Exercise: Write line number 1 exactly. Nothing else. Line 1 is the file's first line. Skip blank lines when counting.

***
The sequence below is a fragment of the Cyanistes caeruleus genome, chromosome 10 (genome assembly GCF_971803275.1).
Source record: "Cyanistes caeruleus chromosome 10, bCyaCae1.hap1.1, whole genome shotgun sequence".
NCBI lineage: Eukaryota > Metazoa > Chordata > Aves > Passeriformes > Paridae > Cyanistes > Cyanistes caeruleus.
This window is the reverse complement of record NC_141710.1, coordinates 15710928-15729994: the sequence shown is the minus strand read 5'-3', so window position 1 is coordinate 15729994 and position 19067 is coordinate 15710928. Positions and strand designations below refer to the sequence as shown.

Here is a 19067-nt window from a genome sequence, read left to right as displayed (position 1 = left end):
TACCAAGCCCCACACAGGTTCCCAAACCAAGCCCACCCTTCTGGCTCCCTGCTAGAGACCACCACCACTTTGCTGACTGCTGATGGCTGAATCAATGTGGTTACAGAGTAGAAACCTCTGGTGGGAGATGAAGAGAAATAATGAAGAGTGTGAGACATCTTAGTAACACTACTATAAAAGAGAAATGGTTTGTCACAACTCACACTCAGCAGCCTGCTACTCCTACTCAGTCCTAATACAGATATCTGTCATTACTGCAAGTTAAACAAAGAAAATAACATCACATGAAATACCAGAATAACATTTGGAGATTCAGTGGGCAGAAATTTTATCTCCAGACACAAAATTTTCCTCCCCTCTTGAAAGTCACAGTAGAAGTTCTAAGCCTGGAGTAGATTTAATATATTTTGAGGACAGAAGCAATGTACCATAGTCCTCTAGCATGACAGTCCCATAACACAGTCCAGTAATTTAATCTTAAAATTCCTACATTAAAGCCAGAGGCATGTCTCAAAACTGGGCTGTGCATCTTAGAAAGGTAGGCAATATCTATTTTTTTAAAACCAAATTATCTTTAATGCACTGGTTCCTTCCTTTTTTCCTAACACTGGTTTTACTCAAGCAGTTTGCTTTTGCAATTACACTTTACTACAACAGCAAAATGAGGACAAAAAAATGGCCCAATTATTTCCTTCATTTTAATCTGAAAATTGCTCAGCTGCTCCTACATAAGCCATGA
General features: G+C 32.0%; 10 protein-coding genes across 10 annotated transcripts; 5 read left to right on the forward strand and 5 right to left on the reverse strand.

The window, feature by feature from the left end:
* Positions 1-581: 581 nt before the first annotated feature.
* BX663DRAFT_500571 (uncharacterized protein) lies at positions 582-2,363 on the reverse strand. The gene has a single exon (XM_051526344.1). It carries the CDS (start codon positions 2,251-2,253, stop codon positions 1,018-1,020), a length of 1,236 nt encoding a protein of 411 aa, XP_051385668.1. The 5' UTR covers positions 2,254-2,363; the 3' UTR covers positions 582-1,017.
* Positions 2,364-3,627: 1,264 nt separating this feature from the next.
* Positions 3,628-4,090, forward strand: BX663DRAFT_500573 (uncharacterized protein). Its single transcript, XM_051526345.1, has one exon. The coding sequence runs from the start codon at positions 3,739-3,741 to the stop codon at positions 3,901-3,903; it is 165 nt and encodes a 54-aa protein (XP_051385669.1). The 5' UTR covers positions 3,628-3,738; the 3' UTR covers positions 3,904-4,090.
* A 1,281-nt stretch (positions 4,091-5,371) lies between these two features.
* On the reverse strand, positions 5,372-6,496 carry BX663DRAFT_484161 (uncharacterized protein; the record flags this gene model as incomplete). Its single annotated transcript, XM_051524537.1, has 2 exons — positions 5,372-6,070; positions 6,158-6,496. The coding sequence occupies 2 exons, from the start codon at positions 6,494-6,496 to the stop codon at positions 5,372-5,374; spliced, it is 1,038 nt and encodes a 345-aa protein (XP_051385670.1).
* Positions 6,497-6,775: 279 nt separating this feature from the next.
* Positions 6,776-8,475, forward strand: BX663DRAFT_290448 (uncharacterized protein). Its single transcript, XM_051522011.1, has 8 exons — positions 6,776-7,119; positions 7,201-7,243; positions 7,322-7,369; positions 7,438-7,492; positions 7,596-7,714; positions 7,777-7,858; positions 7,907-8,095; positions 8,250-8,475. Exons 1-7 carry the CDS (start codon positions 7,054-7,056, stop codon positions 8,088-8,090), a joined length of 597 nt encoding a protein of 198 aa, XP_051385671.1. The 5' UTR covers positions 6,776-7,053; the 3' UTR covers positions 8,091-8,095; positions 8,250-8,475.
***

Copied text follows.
The sequence below is a fragment of the Cyanistes caeruleus genome, chromosome 10 (genome assembly GCF_971803275.1).